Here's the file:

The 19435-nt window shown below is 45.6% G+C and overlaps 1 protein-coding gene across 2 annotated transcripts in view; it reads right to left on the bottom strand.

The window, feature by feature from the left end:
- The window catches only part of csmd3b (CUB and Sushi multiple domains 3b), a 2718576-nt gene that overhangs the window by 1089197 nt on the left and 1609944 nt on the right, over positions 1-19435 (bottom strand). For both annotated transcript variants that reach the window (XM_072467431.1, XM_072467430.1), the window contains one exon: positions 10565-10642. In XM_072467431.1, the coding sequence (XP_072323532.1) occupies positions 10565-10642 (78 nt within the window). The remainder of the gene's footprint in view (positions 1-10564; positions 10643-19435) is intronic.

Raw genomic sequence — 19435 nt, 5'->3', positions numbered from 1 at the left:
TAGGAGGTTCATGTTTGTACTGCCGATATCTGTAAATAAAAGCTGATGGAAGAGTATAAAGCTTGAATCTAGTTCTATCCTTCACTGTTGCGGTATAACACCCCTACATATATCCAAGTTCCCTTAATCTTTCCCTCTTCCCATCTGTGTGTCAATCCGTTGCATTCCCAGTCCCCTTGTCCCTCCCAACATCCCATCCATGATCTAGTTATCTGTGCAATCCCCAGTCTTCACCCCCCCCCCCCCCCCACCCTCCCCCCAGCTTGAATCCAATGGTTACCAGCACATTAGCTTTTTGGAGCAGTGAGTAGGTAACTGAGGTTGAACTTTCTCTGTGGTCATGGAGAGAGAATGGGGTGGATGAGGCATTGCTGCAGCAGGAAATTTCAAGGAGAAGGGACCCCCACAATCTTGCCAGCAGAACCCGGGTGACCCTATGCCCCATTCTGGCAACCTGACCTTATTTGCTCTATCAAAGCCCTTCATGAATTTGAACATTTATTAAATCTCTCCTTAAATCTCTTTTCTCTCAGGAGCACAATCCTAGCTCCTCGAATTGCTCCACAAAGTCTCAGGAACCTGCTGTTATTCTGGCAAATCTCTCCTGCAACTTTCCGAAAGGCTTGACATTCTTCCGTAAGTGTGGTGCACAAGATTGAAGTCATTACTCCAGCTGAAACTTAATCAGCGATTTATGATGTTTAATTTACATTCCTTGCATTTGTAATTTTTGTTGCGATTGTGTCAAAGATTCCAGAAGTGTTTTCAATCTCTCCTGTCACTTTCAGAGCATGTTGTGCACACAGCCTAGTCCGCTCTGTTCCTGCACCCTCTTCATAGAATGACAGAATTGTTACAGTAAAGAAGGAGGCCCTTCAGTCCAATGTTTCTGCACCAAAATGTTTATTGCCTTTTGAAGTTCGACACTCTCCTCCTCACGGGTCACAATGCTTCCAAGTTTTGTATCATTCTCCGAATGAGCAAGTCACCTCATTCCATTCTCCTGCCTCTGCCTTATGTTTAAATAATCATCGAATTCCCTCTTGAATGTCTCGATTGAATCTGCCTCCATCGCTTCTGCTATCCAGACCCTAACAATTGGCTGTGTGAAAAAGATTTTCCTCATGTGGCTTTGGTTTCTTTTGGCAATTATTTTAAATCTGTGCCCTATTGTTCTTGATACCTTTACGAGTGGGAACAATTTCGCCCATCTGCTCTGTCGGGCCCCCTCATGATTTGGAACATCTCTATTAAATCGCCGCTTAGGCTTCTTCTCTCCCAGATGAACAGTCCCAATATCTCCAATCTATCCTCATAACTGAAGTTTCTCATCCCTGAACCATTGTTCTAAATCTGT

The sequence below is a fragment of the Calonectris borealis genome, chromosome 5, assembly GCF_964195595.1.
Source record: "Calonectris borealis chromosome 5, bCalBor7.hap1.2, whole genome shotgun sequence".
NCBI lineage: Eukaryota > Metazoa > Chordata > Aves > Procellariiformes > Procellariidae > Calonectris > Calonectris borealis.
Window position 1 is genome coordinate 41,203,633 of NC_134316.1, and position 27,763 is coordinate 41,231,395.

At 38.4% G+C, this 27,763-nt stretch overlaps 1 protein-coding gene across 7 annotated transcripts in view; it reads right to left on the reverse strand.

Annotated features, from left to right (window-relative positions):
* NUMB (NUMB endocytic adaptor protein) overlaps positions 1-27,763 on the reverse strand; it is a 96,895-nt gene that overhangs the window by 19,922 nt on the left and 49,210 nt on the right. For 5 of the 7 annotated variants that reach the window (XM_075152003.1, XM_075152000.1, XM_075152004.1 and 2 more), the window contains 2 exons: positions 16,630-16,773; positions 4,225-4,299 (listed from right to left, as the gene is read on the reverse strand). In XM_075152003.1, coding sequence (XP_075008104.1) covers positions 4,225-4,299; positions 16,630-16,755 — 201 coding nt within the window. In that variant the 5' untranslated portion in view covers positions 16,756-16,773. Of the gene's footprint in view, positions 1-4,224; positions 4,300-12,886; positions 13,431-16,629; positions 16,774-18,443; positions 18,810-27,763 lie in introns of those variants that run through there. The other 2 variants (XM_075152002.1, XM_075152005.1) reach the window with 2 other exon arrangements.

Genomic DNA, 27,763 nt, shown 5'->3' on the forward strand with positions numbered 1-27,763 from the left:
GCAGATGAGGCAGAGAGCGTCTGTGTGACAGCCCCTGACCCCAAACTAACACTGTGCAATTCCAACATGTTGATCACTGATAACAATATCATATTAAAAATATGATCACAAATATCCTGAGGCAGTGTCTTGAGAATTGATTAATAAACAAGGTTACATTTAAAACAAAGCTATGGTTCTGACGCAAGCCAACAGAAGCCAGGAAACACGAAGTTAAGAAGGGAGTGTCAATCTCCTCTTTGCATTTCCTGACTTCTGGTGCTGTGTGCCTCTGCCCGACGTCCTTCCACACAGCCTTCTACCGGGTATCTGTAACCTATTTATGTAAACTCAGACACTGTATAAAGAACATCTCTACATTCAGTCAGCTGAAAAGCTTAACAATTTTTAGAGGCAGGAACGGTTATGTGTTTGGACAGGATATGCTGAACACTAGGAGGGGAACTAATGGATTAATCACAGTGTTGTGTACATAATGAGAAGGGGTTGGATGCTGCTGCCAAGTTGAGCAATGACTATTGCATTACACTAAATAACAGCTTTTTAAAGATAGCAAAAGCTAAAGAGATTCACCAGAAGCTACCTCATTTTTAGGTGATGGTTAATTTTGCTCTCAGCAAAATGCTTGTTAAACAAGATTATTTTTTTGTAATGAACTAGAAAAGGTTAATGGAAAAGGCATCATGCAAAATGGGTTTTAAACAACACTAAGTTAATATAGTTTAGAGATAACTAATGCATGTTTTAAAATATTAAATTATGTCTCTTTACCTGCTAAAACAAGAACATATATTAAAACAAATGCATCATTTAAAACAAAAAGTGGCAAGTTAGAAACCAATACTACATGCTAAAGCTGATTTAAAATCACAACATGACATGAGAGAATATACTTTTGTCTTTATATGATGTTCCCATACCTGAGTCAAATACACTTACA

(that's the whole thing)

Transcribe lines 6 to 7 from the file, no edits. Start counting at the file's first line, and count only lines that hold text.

The sequence below is a fragment of the Calonectris borealis genome, chromosome 5, assembly GCF_964195595.1.
Source record: "Calonectris borealis chromosome 5, bCalBor7.hap1.2, whole genome shotgun sequence".